os x

I'm stuck in Full Screen mode on OS X! Help!

Question: 

I entered full screen mode through the Komodo menu and now now I'm stuck. How do I get out?

Answer: 

If you are stuck in Komodos Full Screen mode and you can't seem to turn it off, we have a work around for you until the issue is resolved properly.

- Cmd + Q to exit Komodo
- open the following file in a text editing program: /Users/*username*/Library/Application Support/KomodoIDE/8.0/prefs.xml
- search the "startupFullScreen" preference and change the 1 to 0
- DELETE the prefs.xmlc file (it's a back and will over write the change you just made)
- start Komodo

Once you've accomplished this you can assign a keybinding to full screen mode through Preferences > Editor > Key bindings: Search "full screen" and assign whichever key binding you like to it.

This will not be an issue for long.

- Carey

Common OS X problems

Question: 

ActivePerl isn't working on OS X. Why?

Answer: 

-Are you still getting the system version of Perl instead of ActivePerl?
You likely have not finished the installation. Read the Configuration step in the Installation Guide, which explains how to set $PATH so that ActivePerl is found ahead of the system version.
http://docs.activestate.com/activeperl/5.16/install.html#os%20x%20config...
If you don't put ActivePerl on $PATH, then you must access ActivePerl and ppm using the full directory path, /usr/local/ActivePerl-5.16/bin/perl (or equivalent for other releases).

-I set $PATH yesterday, and I'm sure I had ActivePerl working, but today it's not working.
Changes to $PATH are volatile. You have to make the changes permanent by setting up your $PATH in your .profile shell configuration file.

-I can't do that. I don't have a .profile in my home directory.
No you don't. Apple designed OS X to use GUI interfaces, and they didn't think a config file for the command line shell would be necessary. You have to manually replicate what every other flavor of Unix does; copy /etc/profile to .profile in your home directory, and make changes to your personal copy.

-I did that, but it still isn't working.
You have to restart your shell before changes to .profile get read.

-Ok, I did all that, and Perl is working every time, but PPM won't add or remove modules.
You are a normal user. ActivePerl is installed into a directory which normal users can't write. PPM needs to be run through "sudo ppm" to give it the elevated privilege to manage modules.

-Huh? I wanted to replace the Apple Perl with ActivePerl. This process doesn't do that. How can I force ActivePerl to replace the Apple version?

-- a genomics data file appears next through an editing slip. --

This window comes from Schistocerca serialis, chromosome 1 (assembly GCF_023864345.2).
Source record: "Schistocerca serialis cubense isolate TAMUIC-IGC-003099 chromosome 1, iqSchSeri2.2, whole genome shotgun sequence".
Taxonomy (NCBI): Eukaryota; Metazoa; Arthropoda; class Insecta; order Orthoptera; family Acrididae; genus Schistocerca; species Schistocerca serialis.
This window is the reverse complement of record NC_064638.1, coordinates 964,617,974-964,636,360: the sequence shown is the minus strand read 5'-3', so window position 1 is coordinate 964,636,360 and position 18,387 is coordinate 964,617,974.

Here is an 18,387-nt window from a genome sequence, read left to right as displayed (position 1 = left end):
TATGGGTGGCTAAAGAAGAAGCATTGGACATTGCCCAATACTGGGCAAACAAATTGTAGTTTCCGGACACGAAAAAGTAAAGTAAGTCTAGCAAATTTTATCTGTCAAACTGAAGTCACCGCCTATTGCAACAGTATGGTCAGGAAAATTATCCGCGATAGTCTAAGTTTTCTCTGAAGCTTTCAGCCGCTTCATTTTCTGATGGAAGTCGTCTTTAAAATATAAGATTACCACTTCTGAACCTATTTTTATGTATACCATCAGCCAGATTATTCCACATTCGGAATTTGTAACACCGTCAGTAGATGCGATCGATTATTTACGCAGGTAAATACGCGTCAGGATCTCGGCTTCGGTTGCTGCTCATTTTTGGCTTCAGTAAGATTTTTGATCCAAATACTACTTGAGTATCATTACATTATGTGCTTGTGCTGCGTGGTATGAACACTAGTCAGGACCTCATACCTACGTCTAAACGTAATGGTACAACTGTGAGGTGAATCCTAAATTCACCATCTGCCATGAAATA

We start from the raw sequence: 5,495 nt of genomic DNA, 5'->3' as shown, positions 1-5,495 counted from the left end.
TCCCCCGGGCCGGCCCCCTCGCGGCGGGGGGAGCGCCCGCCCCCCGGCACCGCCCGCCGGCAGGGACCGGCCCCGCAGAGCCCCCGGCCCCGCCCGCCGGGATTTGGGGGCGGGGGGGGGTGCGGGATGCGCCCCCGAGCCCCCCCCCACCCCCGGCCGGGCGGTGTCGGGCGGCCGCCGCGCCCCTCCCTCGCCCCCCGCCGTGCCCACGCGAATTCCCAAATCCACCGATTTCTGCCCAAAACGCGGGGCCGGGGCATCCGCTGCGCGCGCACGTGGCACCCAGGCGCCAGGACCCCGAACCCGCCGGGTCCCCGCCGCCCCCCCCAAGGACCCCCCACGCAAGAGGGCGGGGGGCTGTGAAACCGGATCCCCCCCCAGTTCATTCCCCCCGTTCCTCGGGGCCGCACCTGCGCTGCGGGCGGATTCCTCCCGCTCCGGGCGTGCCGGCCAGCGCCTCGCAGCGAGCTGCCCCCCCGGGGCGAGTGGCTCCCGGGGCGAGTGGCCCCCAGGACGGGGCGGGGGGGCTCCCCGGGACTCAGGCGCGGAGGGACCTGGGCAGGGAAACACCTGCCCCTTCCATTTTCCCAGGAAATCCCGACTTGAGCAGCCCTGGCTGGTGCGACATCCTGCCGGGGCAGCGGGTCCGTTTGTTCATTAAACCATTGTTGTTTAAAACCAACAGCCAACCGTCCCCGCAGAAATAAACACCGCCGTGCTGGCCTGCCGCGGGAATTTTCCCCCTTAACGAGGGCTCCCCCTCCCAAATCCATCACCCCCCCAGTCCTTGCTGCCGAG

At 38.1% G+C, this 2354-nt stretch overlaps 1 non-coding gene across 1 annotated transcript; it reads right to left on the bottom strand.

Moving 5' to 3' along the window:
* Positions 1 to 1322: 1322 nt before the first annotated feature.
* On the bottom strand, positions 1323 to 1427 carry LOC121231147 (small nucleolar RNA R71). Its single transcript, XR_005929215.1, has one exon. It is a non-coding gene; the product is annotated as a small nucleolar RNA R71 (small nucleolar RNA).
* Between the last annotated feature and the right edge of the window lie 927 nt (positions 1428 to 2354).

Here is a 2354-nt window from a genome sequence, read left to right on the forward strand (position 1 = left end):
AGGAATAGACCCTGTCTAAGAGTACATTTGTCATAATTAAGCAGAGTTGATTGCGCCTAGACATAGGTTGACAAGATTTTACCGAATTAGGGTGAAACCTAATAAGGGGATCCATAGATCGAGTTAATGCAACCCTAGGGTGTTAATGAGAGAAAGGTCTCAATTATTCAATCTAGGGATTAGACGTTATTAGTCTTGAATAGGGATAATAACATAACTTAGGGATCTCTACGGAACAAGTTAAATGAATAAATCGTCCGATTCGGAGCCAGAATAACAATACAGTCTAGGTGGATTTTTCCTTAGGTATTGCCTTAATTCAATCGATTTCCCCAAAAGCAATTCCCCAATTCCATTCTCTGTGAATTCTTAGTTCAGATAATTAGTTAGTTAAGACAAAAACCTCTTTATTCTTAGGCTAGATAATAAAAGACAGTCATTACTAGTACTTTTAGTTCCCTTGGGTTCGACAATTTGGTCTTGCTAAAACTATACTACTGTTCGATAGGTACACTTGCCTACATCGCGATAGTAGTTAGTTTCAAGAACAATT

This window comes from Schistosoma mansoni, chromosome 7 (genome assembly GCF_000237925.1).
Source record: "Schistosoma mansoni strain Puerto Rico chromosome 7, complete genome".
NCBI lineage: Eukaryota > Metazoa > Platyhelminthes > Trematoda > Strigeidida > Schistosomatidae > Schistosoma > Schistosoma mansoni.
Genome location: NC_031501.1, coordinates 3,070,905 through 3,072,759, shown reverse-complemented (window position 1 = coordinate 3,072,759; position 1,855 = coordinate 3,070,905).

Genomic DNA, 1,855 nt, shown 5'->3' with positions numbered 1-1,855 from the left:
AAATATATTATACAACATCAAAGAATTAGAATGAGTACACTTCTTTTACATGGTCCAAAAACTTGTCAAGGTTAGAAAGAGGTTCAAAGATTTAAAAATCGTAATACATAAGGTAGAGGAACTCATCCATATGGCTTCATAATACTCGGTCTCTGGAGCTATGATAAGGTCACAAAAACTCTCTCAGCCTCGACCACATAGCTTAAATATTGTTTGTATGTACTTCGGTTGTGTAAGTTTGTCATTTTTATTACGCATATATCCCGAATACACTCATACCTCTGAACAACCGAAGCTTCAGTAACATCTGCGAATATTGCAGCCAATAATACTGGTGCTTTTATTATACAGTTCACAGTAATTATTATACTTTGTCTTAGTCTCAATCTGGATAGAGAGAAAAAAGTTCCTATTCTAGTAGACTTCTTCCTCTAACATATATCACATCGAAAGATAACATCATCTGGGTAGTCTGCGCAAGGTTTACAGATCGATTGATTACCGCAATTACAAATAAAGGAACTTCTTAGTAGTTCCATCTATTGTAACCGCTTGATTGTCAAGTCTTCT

Don't. Some of your system tools, and quite a few other vendor products expect to find a specific version of Perl in a specific place on a specific version of OS X. Replacing the Apple Perl will break things, and it is difficult to put things back without re-installing your operating system. Apple Perl will co-exist happily with ActivePerl if the defaults in the ActivePerl installer are used. Both versions will still be usable if you supply full paths to the command.

-Can't I just edit the system default /etc/profile to put ActivePerl on $PATH first? Won't that make it the default Perl?
Yes, it will, and so will creating symbolic links in system directories that are already high on the $PATH. Either of these approaches might still break third party software and system tools if they don't use hard-coded paths to the Apple Perl. On the positive side, making ActivePerl the default Perl in one of these ways is very simple to back out if for some reason things go pear shaped.

-I did everything above, but all I get is weird crashes when I run ActivePerl.
Do you have PERL5LIB set to point at the Apple Perl? Using PERL5LIB can force Perl to load libraries which contain incompatible binaries.

-I've got PPM working, but the module I want isn't available. I tried to build it locally from the CPAN source code, but I just can't seem to set the right compiler options.
ActivePerl binaries are multi-platform. Some releases were PPC/x86, and newer releases are x86/x86_64. When you compile a module locally, the compiler will only build a single architecture binary, and no matter which platform you are on, it won't match the dual architecture of the ActivePerl binaries unless you use the Apple SDK to convert what you build to match. Using the Apple SDK is a topic outside the scope of ActivePerl support.

Debugging Ruby on Snow Leopard

Question: 

I recently upgraded my Mac to Snow Leopard, and now when I try to debug Ruby I get a message like this:

Error: dlopen(/Applications/Komodo IDE.app/.../ruby_debug.bundle,
no suitable image found. Did find:
/Applications/Komodo IDE.app/.../ruby_debug.bundle:
mach-o, but wrong architecture

How do I debug again?

Answer: 

Yes, it's Yet Another Ruby Debugging question.

Snow Leopard is essentially a 64-bit machine, and the
ruby-debug-base gem that ships with Komodo is 32-bit.

The best thing to do is to rename the directory in
/Applications/Komodo IDE.app/Contents/SharedSupport/dbgp/rubylib/
from "1.8" to "1.8-32"

and the install and build the appropriate ruby-debug-base gem
with this command:

sudo gem install ruby-debug-base

You might not be out of the woods yet. If you get an error message
complaining that header files can't be found, you probably need
to install the XCode Dev Tools.

-- Eric